Stacey Scott, assistant professor at the University of Waterloo in Ontario, Canada, member of the project: “We wanted a social aspect to activities such as choosing what to watch on TV and we wanted to make the process easy and intuitive. “Every time you get a new device into the living room, you get a new remote with it. And instead of difficult programmable universal remotes, this offers intuitive mapping of the different devices and home.” Christian Müller-Tomfelde, an Australian table-top display researcher: “It is a clever use of the tabletop as a ‘world-in-miniature’ interface to control room elements.”
Müller-Tomfelde commented that it could take five to ten years before we see something like this be manufactured and made available for the general public. As we have witnessed with Microsoft Surface, it can be very difficult to create and promote a table-top device with a steep price tag. Scott approximated that if CRISTOL was put on the market today it would cost somewhere between $10,000-$15,000. Today’s digital living room is packed with multiple devices that all perform different tasks. A device like CRISTOL that can put the control of all those devices onto one central table-top with a user-friendly interface would be a very helpful and exciting addition to homes all around the world.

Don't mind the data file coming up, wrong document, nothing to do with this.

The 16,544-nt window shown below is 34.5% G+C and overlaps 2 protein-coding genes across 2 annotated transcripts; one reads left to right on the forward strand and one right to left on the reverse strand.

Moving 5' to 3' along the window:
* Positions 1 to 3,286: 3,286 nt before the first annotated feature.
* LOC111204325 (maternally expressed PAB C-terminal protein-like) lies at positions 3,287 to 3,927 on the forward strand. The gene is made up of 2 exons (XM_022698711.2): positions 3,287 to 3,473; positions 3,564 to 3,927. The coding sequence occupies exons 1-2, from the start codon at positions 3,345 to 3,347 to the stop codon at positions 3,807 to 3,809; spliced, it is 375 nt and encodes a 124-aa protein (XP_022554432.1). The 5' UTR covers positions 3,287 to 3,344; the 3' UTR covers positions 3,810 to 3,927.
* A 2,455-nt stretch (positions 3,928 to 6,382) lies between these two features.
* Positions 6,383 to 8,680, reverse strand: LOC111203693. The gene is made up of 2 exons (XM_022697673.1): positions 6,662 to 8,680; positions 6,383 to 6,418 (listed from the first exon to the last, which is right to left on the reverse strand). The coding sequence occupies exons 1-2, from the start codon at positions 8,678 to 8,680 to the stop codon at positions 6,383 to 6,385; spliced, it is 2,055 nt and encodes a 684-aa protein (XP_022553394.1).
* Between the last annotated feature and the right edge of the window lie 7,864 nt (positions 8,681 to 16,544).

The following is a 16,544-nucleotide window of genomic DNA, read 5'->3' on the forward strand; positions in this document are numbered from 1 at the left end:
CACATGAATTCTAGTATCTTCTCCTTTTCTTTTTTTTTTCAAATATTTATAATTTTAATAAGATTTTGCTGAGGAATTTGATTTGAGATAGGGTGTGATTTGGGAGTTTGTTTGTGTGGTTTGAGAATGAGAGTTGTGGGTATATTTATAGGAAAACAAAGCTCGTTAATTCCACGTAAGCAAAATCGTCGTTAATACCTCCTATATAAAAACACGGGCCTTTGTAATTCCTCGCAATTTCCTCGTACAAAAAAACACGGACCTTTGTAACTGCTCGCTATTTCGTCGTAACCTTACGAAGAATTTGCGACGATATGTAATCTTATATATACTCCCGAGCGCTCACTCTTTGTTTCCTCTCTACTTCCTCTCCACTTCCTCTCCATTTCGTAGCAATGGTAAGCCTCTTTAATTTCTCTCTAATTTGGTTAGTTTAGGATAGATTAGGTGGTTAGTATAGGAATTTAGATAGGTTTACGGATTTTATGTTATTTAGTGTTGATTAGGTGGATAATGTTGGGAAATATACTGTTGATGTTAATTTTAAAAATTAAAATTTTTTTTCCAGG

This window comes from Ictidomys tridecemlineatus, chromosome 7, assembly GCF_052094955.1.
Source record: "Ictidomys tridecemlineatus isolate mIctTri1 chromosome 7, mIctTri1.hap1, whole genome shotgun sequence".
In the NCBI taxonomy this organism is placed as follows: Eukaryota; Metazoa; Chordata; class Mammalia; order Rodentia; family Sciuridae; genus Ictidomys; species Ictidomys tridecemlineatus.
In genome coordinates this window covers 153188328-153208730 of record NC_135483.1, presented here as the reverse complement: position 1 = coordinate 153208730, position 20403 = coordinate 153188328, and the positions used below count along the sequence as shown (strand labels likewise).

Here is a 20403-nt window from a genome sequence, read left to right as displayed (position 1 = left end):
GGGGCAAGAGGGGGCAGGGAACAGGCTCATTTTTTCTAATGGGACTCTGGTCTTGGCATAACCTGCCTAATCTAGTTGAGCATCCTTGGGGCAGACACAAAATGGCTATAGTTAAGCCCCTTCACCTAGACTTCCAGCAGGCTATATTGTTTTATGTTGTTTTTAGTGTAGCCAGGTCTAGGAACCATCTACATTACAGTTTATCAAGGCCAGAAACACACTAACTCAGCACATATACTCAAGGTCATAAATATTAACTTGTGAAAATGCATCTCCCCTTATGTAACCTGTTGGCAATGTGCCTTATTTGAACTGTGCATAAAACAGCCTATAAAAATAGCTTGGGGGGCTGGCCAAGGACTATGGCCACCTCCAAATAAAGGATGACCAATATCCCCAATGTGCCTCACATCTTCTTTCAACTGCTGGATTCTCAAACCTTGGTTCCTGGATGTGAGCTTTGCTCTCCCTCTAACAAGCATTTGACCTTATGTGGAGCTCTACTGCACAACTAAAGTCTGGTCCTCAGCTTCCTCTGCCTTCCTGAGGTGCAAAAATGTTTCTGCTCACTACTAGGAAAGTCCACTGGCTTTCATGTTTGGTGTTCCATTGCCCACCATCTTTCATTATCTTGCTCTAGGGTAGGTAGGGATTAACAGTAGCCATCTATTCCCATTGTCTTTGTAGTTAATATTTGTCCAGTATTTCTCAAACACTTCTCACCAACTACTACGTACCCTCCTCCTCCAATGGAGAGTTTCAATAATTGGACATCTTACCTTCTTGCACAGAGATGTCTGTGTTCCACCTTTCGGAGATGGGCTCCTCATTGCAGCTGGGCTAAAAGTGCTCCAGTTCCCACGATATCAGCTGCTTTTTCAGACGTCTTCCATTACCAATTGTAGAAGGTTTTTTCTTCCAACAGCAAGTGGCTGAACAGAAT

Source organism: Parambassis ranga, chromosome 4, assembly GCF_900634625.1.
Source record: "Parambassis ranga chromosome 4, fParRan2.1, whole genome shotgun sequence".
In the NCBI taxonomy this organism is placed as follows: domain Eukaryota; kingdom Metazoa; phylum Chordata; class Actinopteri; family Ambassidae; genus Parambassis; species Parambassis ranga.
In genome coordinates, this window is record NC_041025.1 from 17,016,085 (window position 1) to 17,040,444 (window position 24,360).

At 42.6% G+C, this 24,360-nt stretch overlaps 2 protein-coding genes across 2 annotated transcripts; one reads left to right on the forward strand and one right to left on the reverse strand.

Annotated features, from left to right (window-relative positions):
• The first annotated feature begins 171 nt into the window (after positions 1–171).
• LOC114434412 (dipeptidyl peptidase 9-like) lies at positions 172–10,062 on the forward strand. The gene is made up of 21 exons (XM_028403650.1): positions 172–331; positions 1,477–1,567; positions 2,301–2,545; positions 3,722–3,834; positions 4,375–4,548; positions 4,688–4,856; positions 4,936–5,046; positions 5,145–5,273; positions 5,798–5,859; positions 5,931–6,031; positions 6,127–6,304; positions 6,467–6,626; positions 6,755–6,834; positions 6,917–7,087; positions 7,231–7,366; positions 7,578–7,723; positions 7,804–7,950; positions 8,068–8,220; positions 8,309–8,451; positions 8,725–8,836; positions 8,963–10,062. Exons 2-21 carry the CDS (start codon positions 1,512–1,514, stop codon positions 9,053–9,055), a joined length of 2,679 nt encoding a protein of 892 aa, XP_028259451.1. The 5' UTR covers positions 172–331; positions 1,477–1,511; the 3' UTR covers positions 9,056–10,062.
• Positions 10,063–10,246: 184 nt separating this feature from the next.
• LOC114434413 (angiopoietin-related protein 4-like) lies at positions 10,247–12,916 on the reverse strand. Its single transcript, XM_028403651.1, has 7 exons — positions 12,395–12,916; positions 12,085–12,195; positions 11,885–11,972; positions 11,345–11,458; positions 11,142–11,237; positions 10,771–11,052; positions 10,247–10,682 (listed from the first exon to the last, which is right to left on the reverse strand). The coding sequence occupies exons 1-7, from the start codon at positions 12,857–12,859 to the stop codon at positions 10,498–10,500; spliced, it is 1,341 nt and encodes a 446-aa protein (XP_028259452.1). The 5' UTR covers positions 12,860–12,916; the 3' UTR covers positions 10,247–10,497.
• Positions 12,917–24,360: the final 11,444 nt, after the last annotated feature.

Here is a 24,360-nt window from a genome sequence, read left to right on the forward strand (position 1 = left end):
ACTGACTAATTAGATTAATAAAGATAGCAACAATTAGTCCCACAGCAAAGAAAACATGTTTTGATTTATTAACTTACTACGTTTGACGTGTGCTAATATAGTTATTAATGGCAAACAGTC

Researchers from the Shinoda Lab at The University of Tokyo have transformed the way holograms will be defined for years to come. Gizmodo explains what’s going on here best in layman’s terms: researchers have essentially combined motion tracking, like you see in the Wii, with holograms, like you see on CNN, with ultrasonic waves.” Just watch the video above as it explains it all visually with the truly amazing technology itself. People, the holodeck concept is moving from fiction to reality, slowly but surely.